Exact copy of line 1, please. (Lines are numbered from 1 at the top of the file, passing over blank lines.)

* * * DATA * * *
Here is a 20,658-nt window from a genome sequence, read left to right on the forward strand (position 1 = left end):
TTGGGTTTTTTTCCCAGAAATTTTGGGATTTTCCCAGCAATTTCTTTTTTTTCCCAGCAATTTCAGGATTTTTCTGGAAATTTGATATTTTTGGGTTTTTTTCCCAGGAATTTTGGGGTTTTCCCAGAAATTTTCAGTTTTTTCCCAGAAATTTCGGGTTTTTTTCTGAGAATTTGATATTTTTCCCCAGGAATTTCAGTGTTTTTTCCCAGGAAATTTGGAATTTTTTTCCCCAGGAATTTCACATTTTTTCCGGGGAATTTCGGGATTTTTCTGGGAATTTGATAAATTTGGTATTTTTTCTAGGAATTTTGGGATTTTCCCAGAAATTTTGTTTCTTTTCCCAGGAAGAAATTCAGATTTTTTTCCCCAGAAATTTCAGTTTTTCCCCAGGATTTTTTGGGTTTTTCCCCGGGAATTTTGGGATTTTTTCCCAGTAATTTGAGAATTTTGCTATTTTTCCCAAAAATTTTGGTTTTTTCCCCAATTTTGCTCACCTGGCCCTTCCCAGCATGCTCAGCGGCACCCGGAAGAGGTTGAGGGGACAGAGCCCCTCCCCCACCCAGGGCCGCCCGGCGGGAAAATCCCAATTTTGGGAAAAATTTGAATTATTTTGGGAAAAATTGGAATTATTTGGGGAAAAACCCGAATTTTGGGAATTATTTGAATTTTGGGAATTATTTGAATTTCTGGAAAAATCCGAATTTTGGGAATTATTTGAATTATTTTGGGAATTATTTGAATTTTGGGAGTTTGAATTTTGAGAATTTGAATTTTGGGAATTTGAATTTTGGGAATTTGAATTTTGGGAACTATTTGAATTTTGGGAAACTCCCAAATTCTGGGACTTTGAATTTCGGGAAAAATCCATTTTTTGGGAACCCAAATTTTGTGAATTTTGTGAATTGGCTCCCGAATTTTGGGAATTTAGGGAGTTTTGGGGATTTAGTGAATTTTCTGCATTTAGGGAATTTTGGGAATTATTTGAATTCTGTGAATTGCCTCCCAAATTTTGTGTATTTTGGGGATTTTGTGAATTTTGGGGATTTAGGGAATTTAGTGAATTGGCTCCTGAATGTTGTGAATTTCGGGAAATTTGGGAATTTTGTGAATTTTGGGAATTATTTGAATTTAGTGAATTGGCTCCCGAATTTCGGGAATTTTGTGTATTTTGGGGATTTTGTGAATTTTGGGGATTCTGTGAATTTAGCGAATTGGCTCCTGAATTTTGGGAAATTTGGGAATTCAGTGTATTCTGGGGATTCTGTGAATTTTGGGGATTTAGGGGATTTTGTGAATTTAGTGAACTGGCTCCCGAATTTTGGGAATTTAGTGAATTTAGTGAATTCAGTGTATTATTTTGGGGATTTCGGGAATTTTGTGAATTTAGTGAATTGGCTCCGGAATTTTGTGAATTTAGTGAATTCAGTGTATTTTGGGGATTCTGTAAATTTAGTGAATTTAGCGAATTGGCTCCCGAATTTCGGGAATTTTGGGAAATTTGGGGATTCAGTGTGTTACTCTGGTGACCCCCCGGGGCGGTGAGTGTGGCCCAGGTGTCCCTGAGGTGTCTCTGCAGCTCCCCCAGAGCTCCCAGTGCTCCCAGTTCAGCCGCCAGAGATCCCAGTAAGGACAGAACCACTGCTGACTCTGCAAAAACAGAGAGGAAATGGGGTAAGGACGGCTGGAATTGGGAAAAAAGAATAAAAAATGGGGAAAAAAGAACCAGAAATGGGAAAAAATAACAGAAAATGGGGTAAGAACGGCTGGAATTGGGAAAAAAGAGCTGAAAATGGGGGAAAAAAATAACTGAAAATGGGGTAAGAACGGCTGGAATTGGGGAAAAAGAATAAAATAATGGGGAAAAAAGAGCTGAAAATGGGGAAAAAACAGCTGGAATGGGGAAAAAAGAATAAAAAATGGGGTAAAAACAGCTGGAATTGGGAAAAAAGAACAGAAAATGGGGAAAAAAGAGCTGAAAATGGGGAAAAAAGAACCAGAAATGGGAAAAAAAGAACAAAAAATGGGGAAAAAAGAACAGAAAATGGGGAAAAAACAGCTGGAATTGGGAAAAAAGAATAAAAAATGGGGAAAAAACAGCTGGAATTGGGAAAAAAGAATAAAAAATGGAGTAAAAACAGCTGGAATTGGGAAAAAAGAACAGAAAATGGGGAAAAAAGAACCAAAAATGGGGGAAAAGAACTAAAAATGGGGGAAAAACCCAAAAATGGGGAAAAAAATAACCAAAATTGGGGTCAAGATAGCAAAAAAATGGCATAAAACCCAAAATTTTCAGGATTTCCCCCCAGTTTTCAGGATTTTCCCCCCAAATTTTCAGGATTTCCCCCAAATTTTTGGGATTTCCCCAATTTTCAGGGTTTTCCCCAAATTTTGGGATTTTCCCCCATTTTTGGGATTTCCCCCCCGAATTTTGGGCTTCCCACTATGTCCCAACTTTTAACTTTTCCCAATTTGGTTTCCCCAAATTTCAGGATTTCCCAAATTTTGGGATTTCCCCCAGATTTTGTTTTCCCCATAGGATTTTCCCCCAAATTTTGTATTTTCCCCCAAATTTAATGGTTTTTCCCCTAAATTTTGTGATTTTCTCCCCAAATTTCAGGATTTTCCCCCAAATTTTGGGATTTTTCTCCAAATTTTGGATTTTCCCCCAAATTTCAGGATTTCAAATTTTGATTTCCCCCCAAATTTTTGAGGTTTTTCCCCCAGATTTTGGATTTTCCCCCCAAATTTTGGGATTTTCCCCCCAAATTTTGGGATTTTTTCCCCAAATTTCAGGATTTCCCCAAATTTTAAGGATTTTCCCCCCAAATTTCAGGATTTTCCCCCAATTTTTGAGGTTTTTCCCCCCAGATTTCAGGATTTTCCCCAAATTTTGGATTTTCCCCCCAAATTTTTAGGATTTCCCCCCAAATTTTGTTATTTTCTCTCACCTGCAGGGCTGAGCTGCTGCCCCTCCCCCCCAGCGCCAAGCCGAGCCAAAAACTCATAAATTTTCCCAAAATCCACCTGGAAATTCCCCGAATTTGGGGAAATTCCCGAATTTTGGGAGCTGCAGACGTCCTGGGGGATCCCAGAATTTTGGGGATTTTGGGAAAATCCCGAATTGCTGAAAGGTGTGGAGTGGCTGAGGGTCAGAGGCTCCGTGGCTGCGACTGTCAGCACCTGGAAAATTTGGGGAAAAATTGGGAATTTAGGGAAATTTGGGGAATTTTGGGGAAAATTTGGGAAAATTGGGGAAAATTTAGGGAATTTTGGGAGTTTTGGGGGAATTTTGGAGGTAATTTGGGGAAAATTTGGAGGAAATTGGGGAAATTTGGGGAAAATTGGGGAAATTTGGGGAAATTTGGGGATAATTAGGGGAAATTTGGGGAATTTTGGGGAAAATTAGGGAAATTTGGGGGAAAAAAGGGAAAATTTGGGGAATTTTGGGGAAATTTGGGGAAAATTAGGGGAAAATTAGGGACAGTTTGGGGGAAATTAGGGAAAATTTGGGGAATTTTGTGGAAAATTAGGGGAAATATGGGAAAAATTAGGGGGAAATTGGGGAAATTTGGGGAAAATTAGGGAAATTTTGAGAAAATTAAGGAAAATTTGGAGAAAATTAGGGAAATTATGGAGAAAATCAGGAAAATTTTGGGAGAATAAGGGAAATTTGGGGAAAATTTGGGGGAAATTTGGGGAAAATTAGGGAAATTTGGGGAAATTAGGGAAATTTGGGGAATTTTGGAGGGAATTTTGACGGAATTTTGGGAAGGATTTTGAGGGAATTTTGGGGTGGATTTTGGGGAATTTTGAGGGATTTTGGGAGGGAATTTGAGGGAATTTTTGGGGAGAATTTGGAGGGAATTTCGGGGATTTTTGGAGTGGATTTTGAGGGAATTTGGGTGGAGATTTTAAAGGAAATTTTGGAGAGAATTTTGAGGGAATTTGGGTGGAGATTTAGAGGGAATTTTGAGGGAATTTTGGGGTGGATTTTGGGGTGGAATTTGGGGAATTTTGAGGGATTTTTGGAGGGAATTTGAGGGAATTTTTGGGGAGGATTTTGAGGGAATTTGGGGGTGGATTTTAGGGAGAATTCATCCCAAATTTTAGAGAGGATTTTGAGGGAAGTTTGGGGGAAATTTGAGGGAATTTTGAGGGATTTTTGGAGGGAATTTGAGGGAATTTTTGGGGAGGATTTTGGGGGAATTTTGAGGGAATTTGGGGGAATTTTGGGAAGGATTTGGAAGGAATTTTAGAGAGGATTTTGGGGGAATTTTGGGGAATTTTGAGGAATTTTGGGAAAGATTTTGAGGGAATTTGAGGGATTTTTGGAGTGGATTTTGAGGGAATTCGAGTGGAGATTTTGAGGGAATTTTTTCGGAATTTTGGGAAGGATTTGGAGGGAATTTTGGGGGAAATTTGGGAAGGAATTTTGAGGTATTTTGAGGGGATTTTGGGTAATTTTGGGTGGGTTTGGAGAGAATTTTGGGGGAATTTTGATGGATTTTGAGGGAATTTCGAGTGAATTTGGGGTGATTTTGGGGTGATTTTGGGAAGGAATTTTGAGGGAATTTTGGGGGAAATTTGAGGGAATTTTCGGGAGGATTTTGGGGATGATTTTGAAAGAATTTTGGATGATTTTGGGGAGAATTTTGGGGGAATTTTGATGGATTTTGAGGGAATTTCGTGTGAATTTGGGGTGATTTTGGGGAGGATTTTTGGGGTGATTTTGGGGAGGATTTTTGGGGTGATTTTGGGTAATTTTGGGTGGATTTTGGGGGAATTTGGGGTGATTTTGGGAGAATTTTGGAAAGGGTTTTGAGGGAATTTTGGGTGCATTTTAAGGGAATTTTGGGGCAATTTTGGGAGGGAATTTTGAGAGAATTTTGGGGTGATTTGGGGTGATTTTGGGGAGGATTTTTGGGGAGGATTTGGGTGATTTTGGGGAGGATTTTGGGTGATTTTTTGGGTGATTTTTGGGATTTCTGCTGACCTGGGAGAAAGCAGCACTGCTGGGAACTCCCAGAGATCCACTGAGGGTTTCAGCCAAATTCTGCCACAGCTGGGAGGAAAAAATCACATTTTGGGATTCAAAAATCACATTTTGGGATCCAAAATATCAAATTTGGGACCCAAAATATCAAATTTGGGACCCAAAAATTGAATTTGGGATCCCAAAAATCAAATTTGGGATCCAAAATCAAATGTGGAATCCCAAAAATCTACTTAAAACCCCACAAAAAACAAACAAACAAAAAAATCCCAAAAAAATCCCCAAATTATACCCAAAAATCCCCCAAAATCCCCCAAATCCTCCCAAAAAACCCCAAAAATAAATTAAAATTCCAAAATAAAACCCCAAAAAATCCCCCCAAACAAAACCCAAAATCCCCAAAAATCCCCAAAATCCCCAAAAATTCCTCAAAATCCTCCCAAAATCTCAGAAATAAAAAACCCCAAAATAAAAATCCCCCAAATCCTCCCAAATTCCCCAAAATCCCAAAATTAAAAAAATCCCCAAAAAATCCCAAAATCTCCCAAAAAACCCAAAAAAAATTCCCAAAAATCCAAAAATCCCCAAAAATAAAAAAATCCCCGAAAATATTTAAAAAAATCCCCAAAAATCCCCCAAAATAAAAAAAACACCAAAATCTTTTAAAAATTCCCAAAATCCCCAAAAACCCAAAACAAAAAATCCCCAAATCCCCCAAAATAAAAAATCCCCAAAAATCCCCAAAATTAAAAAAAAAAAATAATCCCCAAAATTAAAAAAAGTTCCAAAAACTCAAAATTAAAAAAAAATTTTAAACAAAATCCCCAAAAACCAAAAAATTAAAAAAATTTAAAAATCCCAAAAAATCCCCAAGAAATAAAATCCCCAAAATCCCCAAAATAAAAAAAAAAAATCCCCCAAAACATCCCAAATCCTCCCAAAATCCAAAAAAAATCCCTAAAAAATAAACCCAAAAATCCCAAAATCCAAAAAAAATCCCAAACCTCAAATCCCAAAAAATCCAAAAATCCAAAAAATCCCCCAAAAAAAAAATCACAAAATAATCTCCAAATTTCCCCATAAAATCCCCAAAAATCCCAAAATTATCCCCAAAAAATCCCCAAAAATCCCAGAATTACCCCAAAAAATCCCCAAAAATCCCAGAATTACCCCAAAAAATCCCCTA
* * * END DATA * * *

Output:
Here is a 20,658-nt window from a genome sequence, read left to right on the forward strand (position 1 = left end):